One Thing

Stop putting out daily fires. 

What would it feel like it if you could fix ONE THING at work? The thing that bugs you the most. 

What happens if you don’t do anything different and just keep plowing? 

Fatigue. Disengagement. Boredom.

As a fee or bank appraiser, we face strengthening headwinds, growing appraisal volume, under-staffed and juggling a surprising number of manual tasks. 

Deliver on your Promises 

“The answer is they make getting to the heart of things the heart of their approach. They go small. Going small is ignoring all the things you could do and doing what you should do. It’s recognizing that not all things matter equally and finding the things that matter most.” Wise words by Garry Keller, author of The ONE Thing: The Surprisingly Simple Truth Behind Extraordinary Results

“If everyone has the same number of hours in the day, why do some people seem to get so much more done than others? How do they do more, achieve more, earn more, have more? If time is the currency of achievement, then why are some able to cash in their allotment for more chips than others?” 

Purpose, Priority and Productivity 

The author highlights appraisers’ Achilles heel, we work a lot and don’t often focus ON our business. We love to work IN the business. This is a no-no. This leads to chronically being swamped. Never a good time to slow down to evaluate your processes. No time to see if your tech stack supports those processes.  

Are the processes memorialized in playbooks to create repeatable processes? Onboarding new appraisers, reviewers or support staff could accelerated 10x with appropriate “how-to” playbooks. Create onboarding videos of how to do manual tasks. Document the mundane to allow time for the harder to learn valuation art.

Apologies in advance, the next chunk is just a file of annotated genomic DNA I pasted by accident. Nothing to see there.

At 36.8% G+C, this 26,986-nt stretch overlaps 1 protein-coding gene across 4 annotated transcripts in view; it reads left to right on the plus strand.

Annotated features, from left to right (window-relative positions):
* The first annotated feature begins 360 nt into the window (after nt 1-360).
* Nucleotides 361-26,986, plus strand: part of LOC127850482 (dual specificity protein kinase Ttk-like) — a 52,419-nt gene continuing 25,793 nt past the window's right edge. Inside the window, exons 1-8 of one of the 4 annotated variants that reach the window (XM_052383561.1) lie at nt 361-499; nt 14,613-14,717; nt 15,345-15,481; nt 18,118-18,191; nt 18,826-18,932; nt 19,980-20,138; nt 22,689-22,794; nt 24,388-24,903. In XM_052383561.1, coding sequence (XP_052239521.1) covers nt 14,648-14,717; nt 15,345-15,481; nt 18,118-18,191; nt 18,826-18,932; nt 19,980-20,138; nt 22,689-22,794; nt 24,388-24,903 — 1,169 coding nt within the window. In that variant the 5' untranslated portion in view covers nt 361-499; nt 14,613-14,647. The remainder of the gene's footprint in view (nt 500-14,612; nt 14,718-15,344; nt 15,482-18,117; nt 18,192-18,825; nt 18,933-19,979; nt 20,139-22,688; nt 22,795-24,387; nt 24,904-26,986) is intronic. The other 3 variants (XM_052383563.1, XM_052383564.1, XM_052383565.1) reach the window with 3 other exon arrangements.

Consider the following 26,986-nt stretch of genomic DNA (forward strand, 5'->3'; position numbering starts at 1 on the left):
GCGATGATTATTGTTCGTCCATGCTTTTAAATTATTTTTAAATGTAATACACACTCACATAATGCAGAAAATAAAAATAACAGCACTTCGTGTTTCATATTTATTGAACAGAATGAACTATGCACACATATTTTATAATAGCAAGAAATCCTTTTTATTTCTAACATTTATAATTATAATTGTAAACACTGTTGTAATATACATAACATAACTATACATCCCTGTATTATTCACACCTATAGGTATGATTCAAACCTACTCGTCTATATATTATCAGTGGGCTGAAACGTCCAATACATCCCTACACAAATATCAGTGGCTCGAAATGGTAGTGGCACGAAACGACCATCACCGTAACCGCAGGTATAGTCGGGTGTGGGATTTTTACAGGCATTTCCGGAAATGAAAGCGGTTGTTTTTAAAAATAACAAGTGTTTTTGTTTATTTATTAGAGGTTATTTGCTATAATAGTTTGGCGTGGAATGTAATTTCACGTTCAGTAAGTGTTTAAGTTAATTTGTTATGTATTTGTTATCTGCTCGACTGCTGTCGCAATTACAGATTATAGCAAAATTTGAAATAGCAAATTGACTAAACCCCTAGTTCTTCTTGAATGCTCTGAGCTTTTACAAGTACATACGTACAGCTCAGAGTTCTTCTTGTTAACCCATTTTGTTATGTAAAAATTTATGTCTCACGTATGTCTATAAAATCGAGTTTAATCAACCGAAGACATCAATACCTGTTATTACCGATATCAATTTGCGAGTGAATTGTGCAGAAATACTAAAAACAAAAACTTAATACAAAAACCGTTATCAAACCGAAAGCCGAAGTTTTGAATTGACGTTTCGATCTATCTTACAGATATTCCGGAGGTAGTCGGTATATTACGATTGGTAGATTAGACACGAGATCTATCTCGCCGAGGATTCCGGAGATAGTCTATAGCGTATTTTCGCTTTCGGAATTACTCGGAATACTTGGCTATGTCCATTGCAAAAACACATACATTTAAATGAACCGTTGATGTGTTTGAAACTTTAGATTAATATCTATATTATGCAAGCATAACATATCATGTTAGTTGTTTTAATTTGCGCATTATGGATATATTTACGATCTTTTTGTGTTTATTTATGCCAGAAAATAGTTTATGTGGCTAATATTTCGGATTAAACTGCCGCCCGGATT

Narrow your focus 

Mr. Keller suggests, “It’s a tighter way to connect what you do with what you want. It’s realizing that extraordinary results are directly determined by how narrow you can make your focus.” Seemingly counterintuitively, he mentions that “the majority of what you want will come from the minority of what you do.”  

Part of the solution is to determine what things you’re not going to do, more than what you will do. 

Priority with Action  

Fee appraisers: 

  1. Stop typing over old Word docs for new appraisal assignments. 
  1. Stop searching old reports for comps. 
  1. Stop managing bids, work in progress, invoicing and jog log with Excel. 
  1. Stop making paper job folders. 
  1. Stop putting up with old subject bleed-through errors

Bank appraisers: 

  1. Stop guessing at your service level agreement turnaround times. 
  1. Stop trying to handle appraisal volume with Microsoft Office. 
  1. Stop the manual process of updating vendor licensing and E&O. 
  1. Stop bidding without control of vendor property type and geographical competency. 
  1. Stop putting up with less than awesome support of your appraisal management platform. 

Slow Down to Speed Up 

As a fee or bank appraiser, your manual tasks are multiplied by each person in your firm or appraisal department. Manually explain how to do X over and over and over again. It feels easier just to do it yourself or just explain how to do something versus documenting things that you do all the time. 

Give your team a simplified iterative process creating awesome playbooks with documents and checklists. What are the steps your appraisers take to create an appraisal from bid to close? What are the steps from LM/RO request to job close? 

Are you the person that wants to do everything? Does it makes you feel valued? Documenting your knowledge feels like you’re giving away your special power. In fact , it’s the opposite. It unloads the tedious and creates time for you to be more creative and accelerate.  

“This allows your customers to receive
the promise that you made that gets delivered on.” 

Consider implementing DataComp Suite at your appraisal firm or YouConnect in your bank appraisal department to give you back your time.  

Ask yourself, “What’s the ONE process we can fix to make your day better?” What if you could eliminate that one thing that bugs you the most? 

How would that feel?  

One thing.